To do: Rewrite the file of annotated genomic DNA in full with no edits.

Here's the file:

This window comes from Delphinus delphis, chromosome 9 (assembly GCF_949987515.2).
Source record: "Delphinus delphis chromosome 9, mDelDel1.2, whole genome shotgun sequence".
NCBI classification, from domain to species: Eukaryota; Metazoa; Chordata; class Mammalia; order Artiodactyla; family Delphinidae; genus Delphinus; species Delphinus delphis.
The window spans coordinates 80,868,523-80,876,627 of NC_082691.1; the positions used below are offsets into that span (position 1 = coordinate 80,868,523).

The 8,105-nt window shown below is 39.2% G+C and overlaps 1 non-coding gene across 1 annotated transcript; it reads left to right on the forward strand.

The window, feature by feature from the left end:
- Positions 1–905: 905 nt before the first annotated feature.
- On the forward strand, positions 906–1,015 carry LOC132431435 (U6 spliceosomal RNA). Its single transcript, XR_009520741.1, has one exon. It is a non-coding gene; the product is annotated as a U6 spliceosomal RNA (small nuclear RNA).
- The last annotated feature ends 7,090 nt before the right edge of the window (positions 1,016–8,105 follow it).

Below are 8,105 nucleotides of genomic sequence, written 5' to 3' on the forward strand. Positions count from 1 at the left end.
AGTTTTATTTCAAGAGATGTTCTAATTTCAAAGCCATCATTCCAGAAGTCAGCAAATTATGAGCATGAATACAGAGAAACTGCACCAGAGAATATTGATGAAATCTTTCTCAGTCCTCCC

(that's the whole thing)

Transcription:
This window comes from Delphinus delphis, chromosome 9 (assembly GCF_949987515.2).
Source record: "Delphinus delphis chromosome 9, mDelDel1.2, whole genome shotgun sequence".
NCBI classification, from domain to species: Eukaryota; Metazoa; Chordata; class Mammalia; order Artiodactyla; family Delphinidae; genus Delphinus; species Delphinus delphis.
The window spans coordinates 80,868,523-80,876,627 of NC_082691.1; the positions used below are offsets into that span (position 1 = coordinate 80,868,523).

The 8,105-nt window shown below is 39.2% G+C and overlaps 1 non-coding gene across 1 annotated transcript; it reads left to right on the forward strand.

The window, feature by feature from the left end:
- Positions 1–905: 905 nt before the first annotated feature.
- On the forward strand, positions 906–1,015 carry LOC132431435 (U6 spliceosomal RNA). Its single transcript, XR_009520741.1, has one exon. It is a non-coding gene; the product is annotated as a U6 spliceosomal RNA (small nuclear RNA).
- The last annotated feature ends 7,090 nt before the right edge of the window (positions 1,016–8,105 follow it).

Below are 8,105 nucleotides of genomic sequence, written 5' to 3' on the forward strand. Positions count from 1 at the left end.
AGTTTTATTTCAAGAGATGTTCTAATTTCAAAGCCATCATTCCAGAAGTCAGCAAATTATGAGCATGAATACAGAGAAACTGCACCAGAGAATATTGATGAAATCTTTCTCAGTCCTCCC